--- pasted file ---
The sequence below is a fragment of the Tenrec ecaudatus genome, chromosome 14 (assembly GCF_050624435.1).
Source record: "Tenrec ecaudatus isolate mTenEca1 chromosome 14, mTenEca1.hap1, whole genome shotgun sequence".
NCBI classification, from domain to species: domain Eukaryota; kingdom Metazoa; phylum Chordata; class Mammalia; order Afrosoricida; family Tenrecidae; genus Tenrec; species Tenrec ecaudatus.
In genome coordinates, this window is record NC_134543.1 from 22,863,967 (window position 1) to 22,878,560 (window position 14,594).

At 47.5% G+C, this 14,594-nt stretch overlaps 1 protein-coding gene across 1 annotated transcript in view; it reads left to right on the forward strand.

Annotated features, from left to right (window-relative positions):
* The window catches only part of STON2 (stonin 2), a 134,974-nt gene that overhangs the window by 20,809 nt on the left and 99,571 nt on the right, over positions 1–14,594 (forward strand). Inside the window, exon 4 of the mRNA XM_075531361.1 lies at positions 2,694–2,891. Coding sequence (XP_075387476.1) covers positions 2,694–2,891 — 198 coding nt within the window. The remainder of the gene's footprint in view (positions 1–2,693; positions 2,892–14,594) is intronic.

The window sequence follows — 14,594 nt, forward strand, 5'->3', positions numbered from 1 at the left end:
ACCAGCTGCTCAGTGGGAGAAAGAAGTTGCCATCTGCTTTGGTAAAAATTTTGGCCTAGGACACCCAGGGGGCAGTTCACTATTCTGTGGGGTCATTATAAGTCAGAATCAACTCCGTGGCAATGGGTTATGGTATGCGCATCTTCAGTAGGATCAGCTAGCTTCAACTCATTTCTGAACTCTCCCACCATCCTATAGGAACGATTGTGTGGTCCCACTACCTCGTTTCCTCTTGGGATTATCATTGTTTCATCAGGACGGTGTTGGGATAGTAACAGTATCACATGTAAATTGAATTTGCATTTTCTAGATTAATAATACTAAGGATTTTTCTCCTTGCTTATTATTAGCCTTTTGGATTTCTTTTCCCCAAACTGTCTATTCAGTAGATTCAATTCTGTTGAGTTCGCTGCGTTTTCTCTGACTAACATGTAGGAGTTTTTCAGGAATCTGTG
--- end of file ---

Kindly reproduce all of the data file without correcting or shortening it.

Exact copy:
The sequence below is a fragment of the Tenrec ecaudatus genome, chromosome 14 (assembly GCF_050624435.1).
Source record: "Tenrec ecaudatus isolate mTenEca1 chromosome 14, mTenEca1.hap1, whole genome shotgun sequence".
NCBI classification, from domain to species: domain Eukaryota; kingdom Metazoa; phylum Chordata; class Mammalia; order Afrosoricida; family Tenrecidae; genus Tenrec; species Tenrec ecaudatus.
In genome coordinates, this window is record NC_134543.1 from 22,863,967 (window position 1) to 22,878,560 (window position 14,594).

At 47.5% G+C, this 14,594-nt stretch overlaps 1 protein-coding gene across 1 annotated transcript in view; it reads left to right on the forward strand.

Annotated features, from left to right (window-relative positions):
* The window catches only part of STON2 (stonin 2), a 134,974-nt gene that overhangs the window by 20,809 nt on the left and 99,571 nt on the right, over positions 1–14,594 (forward strand). Inside the window, exon 4 of the mRNA XM_075531361.1 lies at positions 2,694–2,891. Coding sequence (XP_075387476.1) covers positions 2,694–2,891 — 198 coding nt within the window. The remainder of the gene's footprint in view (positions 1–2,693; positions 2,892–14,594) is intronic.

The window sequence follows — 14,594 nt, forward strand, 5'->3', positions numbered from 1 at the left end:
ACCAGCTGCTCAGTGGGAGAAAGAAGTTGCCATCTGCTTTGGTAAAAATTTTGGCCTAGGACACCCAGGGGGCAGTTCACTATTCTGTGGGGTCATTATAAGTCAGAATCAACTCCGTGGCAATGGGTTATGGTATGCGCATCTTCAGTAGGATCAGCTAGCTTCAACTCATTTCTGAACTCTCCCACCATCCTATAGGAACGATTGTGTGGTCCCACTACCTCGTTTCCTCTTGGGATTATCATTGTTTCATCAGGACGGTGTTGGGATAGTAACAGTATCACATGTAAATTGAATTTGCATTTTCTAGATTAATAATACTAAGGATTTTTCTCCTTGCTTATTATTAGCCTTTTGGATTTCTTTTCCCCAAACTGTCTATTCAGTAGATTCAATTCTGTTGAGTTCGCTGCGTTTTCTCTGACTAACATGTAGGAGTTTTTCAGGAATCTGTG